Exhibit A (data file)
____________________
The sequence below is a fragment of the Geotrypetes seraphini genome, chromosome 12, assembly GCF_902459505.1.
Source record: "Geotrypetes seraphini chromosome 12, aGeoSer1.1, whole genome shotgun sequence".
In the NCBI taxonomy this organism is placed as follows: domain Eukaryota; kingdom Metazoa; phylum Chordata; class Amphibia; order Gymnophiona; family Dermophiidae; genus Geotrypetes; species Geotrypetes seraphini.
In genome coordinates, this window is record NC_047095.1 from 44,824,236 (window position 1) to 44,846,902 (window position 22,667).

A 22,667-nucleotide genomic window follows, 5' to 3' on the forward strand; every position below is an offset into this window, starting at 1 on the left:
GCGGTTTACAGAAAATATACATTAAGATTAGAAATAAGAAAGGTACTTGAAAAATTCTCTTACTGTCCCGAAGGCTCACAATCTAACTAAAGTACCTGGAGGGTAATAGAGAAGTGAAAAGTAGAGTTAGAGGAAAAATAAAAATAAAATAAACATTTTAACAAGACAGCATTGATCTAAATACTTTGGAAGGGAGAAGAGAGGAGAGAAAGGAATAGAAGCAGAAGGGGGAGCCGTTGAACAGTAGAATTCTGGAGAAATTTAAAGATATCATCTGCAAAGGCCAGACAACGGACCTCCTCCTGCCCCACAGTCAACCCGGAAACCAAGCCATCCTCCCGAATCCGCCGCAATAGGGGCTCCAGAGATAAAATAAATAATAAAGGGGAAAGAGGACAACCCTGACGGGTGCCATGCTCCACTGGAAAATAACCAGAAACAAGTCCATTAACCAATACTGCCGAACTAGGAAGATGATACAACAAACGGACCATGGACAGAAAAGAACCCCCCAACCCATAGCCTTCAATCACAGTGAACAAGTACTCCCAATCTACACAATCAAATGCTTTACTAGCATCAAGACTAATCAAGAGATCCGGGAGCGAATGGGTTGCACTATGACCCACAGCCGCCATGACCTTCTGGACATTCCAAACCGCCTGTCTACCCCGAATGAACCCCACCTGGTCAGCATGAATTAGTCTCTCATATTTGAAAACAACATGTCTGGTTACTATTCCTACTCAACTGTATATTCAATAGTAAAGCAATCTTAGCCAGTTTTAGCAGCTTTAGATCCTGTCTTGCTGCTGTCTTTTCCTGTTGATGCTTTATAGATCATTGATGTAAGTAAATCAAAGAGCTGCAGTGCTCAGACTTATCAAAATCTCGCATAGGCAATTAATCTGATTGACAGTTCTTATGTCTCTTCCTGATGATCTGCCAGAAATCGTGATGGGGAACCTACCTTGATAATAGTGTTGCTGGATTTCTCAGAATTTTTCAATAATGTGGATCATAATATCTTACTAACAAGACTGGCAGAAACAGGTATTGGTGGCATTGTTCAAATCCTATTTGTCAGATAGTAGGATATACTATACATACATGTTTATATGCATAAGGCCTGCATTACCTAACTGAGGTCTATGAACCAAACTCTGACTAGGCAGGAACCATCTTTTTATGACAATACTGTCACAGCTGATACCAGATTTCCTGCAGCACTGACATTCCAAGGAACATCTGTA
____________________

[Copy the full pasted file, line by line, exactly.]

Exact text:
The sequence below is a fragment of the Geotrypetes seraphini genome, chromosome 12, assembly GCF_902459505.1.
Source record: "Geotrypetes seraphini chromosome 12, aGeoSer1.1, whole genome shotgun sequence".
In the NCBI taxonomy this organism is placed as follows: domain Eukaryota; kingdom Metazoa; phylum Chordata; class Amphibia; order Gymnophiona; family Dermophiidae; genus Geotrypetes; species Geotrypetes seraphini.
In genome coordinates, this window is record NC_047095.1 from 44,824,236 (window position 1) to 44,846,902 (window position 22,667).

A 22,667-nucleotide genomic window follows, 5' to 3' on the forward strand; every position below is an offset into this window, starting at 1 on the left:
GCGGTTTACAGAAAATATACATTAAGATTAGAAATAAGAAAGGTACTTGAAAAATTCTCTTACTGTCCCGAAGGCTCACAATCTAACTAAAGTACCTGGAGGGTAATAGAGAAGTGAAAAGTAGAGTTAGAGGAAAAATAAAAATAAAATAAACATTTTAACAAGACAGCATTGATCTAAATACTTTGGAAGGGAGAAGAGAGGAGAGAAAGGAATAGAAGCAGAAGGGGGAGCCGTTGAACAGTAGAATTCTGGAGAAATTTAAAGATATCATCTGCAAAGGCCAGACAACGGACCTCCTCCTGCCCCACAGTCAACCCGGAAACCAAGCCATCCTCCCGAATCCGCCGCAATAGGGGCTCCAGAGATAAAATAAATAATAAAGGGGAAAGAGGACAACCCTGACGGGTGCCATGCTCCACTGGAAAATAACCAGAAACAAGTCCATTAACCAATACTGCCGAACTAGGAAGATGATACAACAAACGGACCATGGACAGAAAAGAACCCCCCAACCCATAGCCTTCAATCACAGTGAACAAGTACTCCCAATCTACACAATCAAATGCTTTACTAGCATCAAGACTAATCAAGAGATCCGGGAGCGAATGGGTTGCACTATGACCCACAGCCGCCATGACCTTCTGGACATTCCAAACCGCCTGTCTACCCCGAATGAACCCCACCTGGTCAGCATGAATTAGTCTCTCATATTTGAAAACAACATGTCTGGTTACTATTCCTACTCAACTGTATATTCAATAGTAAAGCAATCTTAGCCAGTTTTAGCAGCTTTAGATCCTGTCTTGCTGCTGTCTTTTCCTGTTGATGCTTTATAGATCATTGATGTAAGTAAATCAAAGAGCTGCAGTGCTCAGACTTATCAAAATCTCGCATAGGCAATTAATCTGATTGACAGTTCTTATGTCTCTTCCTGATGATCTGCCAGAAATCGTGATGGGGAACCTACCTTGATAATAGTGTTGCTGGATTTCTCAGAATTTTTCAATAATGTGGATCATAATATCTTACTAACAAGACTGGCAGAAACAGGTATTGGTGGCATTGTTCAAATCCTATTTGTCAGATAGTAGGATATACTATACATACATGTTTATATGCATAAGGCCTGCATTACCTAACTGAGGTCTATGAACCAAACTCTGACTAGGCAGGAACCATCTTTTTATGACAATACTGTCACAGCTGATACCAGATTTCCTGCAGCACTGACATTCCAAGGAACATCTGTA